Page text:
Arriving at the Tennessee Aquarium, you’re treated to two creative and imaginative structures that house both primary exhibits. Although the glass pyramids on top of both buildings may feel more like the Journey into Imagination pavilion in Epcot at Walt Disney World, the rest of the building is a massive, multi-level complex filled with dozens of exhibits and literally thousands of animals that live above and below the water. Long escalators take you to the top of each building, and a self-guided tour takes you back down to the street level, seeing many interesting exhibits along the way.
Outside of the buildings is a creative display of various water features in the sidewalks. It’s fun and imaginative, and I’m sure that the kids love to splash around in them during the summer months. Read more…
During our week in the Ellijay, Georgia, area, we decided to take a one-day excursion to Chattanooga, Tennessee and be tourists for the day. This part of the trip report involves activities on Lookout Mountain including Ruby Falls, the Incline Railway, and Rock City (includes the full park guide map for Rock City).
Well, to be honest, we actually planned on going there well before leaving for the trip. Purchasing ticket combos through our local AAA office saved some time and money in the process.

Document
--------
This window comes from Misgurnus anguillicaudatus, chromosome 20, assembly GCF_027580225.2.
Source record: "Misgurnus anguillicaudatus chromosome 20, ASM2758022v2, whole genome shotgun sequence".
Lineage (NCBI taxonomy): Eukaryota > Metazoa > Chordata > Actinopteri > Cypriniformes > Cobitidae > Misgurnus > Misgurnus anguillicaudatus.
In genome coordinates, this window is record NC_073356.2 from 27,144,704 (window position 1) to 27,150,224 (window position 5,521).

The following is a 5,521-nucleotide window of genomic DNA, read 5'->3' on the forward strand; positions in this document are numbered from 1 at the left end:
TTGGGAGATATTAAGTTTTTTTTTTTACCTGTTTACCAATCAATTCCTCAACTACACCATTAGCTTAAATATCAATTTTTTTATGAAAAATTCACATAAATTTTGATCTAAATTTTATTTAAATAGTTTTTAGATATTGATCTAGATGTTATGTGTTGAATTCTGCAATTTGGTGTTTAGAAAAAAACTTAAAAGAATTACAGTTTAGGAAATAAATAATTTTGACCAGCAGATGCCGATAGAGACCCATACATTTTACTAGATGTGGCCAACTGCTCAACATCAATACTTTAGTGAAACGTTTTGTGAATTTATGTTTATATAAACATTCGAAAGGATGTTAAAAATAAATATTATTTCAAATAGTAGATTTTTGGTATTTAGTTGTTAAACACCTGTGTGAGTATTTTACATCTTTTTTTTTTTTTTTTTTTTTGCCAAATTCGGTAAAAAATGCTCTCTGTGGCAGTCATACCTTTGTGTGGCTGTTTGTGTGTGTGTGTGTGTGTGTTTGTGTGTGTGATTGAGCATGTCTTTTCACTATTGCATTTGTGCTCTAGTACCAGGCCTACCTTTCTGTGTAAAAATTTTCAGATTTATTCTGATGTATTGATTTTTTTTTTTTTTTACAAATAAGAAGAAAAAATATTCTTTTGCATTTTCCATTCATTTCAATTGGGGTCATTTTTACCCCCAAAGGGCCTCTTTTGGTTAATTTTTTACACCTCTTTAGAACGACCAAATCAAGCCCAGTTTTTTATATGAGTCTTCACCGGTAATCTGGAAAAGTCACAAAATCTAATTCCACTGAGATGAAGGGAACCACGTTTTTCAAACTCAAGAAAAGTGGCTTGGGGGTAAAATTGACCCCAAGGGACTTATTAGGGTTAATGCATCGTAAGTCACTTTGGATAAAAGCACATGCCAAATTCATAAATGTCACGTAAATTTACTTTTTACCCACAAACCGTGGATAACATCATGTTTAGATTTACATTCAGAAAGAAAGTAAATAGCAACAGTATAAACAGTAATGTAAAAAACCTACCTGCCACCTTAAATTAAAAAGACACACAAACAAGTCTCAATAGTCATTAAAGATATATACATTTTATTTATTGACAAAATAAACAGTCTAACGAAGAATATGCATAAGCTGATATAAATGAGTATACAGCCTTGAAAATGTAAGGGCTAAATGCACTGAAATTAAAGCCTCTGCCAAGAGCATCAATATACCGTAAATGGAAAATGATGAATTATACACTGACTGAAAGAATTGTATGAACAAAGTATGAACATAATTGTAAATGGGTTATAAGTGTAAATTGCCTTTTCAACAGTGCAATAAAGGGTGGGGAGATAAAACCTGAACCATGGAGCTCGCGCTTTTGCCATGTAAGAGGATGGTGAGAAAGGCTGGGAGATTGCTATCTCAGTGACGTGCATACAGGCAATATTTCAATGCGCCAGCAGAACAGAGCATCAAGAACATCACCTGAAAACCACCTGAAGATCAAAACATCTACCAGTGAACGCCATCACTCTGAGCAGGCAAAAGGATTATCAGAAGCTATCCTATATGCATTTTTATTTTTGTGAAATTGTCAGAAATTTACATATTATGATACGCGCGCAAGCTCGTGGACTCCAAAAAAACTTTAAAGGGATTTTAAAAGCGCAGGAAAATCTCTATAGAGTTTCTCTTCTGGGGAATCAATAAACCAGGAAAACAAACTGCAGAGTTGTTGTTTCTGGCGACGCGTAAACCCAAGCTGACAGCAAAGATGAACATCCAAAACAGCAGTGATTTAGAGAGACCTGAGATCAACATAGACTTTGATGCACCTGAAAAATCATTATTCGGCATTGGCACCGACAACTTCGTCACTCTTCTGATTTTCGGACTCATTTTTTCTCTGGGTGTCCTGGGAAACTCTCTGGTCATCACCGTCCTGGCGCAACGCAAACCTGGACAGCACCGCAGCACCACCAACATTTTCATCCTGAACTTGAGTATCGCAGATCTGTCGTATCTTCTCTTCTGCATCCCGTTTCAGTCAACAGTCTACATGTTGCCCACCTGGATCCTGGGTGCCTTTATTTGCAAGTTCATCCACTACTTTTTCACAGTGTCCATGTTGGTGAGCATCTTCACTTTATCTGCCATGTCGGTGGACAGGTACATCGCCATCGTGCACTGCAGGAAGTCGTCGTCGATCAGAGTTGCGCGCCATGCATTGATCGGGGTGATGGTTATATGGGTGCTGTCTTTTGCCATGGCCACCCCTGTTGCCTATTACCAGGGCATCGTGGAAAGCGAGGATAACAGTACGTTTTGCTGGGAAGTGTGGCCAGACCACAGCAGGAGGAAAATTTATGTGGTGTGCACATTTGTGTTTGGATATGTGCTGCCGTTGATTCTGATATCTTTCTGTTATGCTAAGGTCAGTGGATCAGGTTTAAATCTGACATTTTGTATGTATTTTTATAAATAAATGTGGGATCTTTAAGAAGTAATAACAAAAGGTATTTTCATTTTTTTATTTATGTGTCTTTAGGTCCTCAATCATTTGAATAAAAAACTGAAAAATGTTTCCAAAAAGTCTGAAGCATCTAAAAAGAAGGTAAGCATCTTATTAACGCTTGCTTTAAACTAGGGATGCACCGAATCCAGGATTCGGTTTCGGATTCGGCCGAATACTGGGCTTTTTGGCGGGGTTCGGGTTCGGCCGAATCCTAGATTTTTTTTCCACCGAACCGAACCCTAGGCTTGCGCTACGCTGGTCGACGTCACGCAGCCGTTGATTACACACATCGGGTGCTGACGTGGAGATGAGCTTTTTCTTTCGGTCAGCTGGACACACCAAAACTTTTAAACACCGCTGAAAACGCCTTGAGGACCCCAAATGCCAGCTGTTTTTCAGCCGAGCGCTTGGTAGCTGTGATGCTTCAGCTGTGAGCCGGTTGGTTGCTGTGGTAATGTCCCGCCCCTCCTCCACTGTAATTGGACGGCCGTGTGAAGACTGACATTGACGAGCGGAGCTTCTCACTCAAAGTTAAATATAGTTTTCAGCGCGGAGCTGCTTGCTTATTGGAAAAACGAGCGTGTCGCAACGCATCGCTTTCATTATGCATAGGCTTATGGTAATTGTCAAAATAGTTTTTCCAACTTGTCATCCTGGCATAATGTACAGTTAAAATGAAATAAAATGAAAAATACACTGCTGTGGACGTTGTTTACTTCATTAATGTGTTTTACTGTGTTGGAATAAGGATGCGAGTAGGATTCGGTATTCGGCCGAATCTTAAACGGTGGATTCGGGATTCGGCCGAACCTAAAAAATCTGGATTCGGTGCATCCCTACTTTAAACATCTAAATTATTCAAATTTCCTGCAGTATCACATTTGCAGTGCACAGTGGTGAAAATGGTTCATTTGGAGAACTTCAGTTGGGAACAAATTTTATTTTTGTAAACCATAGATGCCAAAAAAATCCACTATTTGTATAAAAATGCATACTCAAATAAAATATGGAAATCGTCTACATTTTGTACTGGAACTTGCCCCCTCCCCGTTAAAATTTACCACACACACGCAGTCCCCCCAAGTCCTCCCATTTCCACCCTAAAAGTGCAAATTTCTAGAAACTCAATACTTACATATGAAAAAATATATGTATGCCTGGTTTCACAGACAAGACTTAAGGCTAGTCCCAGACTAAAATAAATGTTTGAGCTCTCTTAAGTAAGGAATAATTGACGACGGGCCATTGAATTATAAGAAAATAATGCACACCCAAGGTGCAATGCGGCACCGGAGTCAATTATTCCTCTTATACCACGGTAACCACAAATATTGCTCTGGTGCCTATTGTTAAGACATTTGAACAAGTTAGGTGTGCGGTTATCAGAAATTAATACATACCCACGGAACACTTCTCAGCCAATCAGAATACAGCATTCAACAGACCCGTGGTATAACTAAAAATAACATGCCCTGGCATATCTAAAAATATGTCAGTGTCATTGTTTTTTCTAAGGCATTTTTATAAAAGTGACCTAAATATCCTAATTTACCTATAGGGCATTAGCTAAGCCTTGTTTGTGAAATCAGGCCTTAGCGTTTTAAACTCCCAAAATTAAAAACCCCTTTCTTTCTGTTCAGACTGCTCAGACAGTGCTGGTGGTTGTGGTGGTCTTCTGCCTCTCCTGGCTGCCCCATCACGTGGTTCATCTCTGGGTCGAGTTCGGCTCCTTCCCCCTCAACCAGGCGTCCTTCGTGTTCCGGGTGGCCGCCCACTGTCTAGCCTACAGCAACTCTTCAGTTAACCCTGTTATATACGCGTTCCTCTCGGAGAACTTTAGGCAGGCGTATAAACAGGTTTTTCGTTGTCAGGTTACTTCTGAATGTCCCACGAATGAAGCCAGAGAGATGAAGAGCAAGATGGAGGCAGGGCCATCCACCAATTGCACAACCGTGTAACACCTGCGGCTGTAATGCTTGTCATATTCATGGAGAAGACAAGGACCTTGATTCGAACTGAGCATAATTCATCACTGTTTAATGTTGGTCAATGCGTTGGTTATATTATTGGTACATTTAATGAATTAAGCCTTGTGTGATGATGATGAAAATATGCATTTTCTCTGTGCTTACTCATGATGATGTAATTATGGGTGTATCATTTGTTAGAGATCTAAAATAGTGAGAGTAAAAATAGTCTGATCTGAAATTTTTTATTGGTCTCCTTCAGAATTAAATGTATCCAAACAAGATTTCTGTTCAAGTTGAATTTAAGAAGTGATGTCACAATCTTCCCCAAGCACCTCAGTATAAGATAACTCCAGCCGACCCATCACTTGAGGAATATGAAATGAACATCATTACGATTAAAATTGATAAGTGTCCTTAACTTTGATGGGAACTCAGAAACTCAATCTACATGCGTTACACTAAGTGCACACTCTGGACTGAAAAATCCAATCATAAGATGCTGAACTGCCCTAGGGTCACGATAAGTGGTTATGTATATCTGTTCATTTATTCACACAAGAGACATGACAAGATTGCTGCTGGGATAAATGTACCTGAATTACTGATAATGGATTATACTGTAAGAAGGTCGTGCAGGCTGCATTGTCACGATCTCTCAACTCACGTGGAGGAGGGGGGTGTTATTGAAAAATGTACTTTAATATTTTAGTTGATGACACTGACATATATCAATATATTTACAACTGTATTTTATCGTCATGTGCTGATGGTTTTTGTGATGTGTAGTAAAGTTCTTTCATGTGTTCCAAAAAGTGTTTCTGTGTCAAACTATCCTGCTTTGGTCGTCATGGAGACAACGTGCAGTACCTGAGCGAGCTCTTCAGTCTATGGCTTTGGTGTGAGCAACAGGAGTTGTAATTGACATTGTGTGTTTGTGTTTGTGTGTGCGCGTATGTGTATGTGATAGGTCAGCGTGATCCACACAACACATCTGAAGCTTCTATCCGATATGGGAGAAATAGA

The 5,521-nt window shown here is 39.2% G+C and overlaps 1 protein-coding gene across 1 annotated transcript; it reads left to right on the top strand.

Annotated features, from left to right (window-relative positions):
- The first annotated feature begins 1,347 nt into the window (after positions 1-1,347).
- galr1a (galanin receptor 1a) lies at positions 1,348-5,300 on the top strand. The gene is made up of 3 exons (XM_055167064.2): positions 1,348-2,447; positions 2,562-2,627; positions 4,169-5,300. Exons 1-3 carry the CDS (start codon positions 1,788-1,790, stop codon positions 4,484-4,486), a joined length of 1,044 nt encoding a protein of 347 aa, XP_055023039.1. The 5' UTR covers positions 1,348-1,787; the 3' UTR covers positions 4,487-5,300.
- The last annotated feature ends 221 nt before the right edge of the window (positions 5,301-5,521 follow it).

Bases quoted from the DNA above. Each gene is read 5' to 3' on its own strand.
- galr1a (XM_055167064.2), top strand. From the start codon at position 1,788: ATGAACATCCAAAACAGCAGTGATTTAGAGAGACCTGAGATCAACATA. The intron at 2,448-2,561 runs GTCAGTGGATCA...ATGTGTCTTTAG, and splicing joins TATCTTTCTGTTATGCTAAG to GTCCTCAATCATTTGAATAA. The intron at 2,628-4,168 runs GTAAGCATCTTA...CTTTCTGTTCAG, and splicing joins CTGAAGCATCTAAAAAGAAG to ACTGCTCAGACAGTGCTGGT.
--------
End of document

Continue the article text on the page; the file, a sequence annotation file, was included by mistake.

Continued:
Situated mostly in the state of Georgia and not really Tennessee is Lookout Mountain, a 2,392-foot mountain home to several of Chattanooga’s most famous tourist attractions and spectacular views of the city.
Driving up the mountain involves lots of elevation changes and curvy roads. Just take note that some of the attraction directional signs can be misleading and actually take you off the main roads and through residential land.
Our original plan was to visit Rock City first, but very overcast skies send us deep into Lookout Mountain and through the caves to Ruby Falls. As it turned out, seeing Ruby Falls first was a great idea as our tour group only had about eight people. Later groups that morning had about thirty or so people. Score another one for BDL (born dumb luck). Read more…
Part two of the North Georgia trip report involves an excursion that we made to Helen, GA, followed by Brasstown Bald, the highest natural point in the state of Georgia.